Well, my previous entry Is asynchronous communication really being used? has certainly elicited some interesting comments. The answer was a resounding "Yes"; and the replies allow me to take a first stab at defining a few Ajax use patterns.
(Update: added a fourth pattern that I've used in several sites.)
About 80% of the comments pointed out is that Ajax is excellently suited for sending data back to the server without refreshing the page. Digg, Gmail's save-in-background feature, and several applications that allow the user to save data were mentioned.
Not having to wait for a ponderous page refresh after you've saved something is a clear-cut interaction advantage of asynchronous communication. As far as I can see this is the most important Ajax use pattern of the moment.
The save action doesn't need new data from the server: the request just sends a command that the server must obey. Therefore there is no real response that changes the page the user is viewing—well, maybe a check mark or something, but nothing vital.
The second Ajax use pattern is exactly the reverse: refreshing data independent of user actions. The example given was of a complicated fleet tracking system that was updated every once in a while so that people could monitor vehicle locations. The application automatically fetches data from the server (presumably with a fixed interval).
Although one might argue that this doesn't really constitute interaction—the new data is received whether the user takes action or not—it nonetheless uses asynchronous scripting to excellent effect: only one single data set is refreshed instead of the entire page.
Two more examples are chat apps and Google Suggest. Right now I have the feeling that they are aspects of the same use pattern, but since I can't yet define that pattern better than "moving bits of text around" you should feel free to disagree.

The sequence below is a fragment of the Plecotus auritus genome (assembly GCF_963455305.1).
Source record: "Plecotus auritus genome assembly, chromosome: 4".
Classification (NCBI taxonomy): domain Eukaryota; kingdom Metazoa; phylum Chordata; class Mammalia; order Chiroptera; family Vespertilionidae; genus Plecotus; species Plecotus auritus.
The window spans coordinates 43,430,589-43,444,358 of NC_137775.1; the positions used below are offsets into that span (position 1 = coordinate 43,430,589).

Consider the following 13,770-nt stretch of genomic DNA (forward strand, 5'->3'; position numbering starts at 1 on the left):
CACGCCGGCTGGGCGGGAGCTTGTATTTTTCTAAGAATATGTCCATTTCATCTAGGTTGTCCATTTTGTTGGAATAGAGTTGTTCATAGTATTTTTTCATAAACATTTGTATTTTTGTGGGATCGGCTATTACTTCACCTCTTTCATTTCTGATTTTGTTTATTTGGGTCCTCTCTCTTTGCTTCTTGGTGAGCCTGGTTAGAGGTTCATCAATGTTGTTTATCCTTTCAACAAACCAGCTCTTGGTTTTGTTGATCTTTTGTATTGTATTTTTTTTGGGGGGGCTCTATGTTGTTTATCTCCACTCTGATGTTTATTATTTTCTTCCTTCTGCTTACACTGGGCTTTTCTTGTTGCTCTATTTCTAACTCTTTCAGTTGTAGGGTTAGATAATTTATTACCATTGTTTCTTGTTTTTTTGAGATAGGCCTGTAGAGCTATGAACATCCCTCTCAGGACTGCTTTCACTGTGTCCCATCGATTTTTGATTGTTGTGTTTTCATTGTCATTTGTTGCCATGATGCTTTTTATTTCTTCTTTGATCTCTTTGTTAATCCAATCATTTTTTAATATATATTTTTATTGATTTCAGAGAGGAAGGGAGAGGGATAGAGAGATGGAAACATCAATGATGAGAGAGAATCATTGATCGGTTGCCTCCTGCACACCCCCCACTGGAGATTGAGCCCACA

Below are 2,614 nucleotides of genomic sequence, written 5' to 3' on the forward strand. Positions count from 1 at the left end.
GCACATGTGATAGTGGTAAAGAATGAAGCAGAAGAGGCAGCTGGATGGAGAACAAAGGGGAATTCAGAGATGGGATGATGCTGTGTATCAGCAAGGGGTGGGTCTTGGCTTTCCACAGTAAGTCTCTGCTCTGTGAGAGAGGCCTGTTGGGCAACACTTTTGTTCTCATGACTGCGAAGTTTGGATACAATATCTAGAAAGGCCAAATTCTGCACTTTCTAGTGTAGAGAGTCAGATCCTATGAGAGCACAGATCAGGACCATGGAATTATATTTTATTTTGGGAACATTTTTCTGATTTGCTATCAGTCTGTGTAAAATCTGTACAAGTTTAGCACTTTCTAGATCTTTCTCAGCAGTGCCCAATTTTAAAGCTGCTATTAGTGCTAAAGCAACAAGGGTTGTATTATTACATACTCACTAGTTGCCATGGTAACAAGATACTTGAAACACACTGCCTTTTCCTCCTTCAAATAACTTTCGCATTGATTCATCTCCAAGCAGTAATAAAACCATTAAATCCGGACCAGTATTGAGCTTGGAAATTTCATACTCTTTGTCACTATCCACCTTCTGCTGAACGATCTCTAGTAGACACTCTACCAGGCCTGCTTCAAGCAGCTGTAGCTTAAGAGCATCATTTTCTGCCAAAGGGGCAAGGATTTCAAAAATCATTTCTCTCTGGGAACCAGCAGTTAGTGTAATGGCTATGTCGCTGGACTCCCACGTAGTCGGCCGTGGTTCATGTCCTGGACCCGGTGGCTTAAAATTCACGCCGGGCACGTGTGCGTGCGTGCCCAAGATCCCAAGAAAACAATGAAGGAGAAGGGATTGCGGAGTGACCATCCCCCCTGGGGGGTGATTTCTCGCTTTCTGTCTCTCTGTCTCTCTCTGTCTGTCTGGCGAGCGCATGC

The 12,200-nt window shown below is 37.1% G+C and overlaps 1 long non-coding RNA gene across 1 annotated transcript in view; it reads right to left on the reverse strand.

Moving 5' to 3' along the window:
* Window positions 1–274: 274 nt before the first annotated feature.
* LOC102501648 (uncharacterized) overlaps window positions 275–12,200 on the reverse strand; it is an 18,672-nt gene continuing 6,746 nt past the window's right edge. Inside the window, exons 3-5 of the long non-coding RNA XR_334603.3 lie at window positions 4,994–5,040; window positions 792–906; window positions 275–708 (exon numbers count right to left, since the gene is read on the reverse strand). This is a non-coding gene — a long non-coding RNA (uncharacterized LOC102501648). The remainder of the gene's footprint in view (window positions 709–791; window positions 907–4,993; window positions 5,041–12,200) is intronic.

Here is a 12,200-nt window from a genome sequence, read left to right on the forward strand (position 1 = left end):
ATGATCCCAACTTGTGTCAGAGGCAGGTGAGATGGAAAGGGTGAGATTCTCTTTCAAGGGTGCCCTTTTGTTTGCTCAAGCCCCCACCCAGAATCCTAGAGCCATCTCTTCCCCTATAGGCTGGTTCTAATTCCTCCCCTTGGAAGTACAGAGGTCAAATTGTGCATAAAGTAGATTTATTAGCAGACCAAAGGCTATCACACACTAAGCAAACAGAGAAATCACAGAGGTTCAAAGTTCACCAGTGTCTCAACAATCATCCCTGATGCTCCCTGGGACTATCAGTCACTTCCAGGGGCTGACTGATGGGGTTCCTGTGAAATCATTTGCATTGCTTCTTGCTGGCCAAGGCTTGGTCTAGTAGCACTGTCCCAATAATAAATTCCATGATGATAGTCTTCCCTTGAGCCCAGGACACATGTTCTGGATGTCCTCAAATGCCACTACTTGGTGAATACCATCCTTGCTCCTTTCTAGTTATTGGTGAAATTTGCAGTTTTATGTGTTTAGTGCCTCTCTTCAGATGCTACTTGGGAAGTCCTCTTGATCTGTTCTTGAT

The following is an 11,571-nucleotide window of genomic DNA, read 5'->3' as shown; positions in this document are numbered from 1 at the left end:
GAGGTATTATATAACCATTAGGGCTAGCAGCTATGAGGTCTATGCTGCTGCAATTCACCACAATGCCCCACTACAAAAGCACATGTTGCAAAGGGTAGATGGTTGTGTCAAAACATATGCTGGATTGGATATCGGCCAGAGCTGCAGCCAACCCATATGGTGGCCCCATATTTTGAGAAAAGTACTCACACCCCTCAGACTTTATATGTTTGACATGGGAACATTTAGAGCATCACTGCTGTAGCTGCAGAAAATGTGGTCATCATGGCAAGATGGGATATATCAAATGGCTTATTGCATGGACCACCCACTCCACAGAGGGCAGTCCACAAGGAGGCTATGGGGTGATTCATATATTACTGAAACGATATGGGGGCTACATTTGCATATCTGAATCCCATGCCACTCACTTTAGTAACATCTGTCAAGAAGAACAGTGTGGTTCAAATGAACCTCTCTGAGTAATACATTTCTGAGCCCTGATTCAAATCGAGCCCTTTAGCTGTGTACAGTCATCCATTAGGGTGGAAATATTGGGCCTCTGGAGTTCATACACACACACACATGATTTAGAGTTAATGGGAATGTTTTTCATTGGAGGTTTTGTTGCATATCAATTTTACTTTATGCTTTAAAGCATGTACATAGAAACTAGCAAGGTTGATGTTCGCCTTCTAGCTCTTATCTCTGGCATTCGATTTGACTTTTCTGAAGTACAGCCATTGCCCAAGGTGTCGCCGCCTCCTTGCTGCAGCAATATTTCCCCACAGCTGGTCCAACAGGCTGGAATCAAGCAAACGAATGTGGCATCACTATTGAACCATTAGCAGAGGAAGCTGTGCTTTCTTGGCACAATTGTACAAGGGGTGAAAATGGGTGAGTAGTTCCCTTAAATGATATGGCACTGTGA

Google Suggest sends a request as soon as the user has typed in a few letters, and as far as I'm concerned this is the (as yet single) example of Ajax as I always supposed it would work: quietly but incessantly refreshing the page content based on repeated user actions; and the user can continue to take actions while the requests are running.
The similarity is that both applications work with tiny bits of text. The technical advantage is obvious: tiny bits of texts are downloaded speedily. I'm not quite sure of the interaction implications, though. Are such applications restricted to moving small texts because that's all the user can handle? Or has the application that uses this pattern to greater effect not yet been written?
The fourth use pattern is the use of Ajax to download new data and show the data in the page. Although it's quite popular nowadays, and it can have subtle advantages, it's necessary to point out that this use pattern doesn't differ fundamentally from just fetching new pages from the server by a standard HTTP request.
Sure, Ajax gives you more opportunities of seamlessly integrating the new data into your pages, but essentially the user sends a request and waits for the response before initiating a new action. Using frames creates essentially the same interaction pattern: content is updated, but main interface stays where it is.
In the end this will likely turn out to be the least interesting Ajax use pattern.
So we've encountered four Ajax use patterns:
Can anyone think of other Ajax use patterns? Can anyone say something useful about the third pattern?
I’m speaking at the following conferences:
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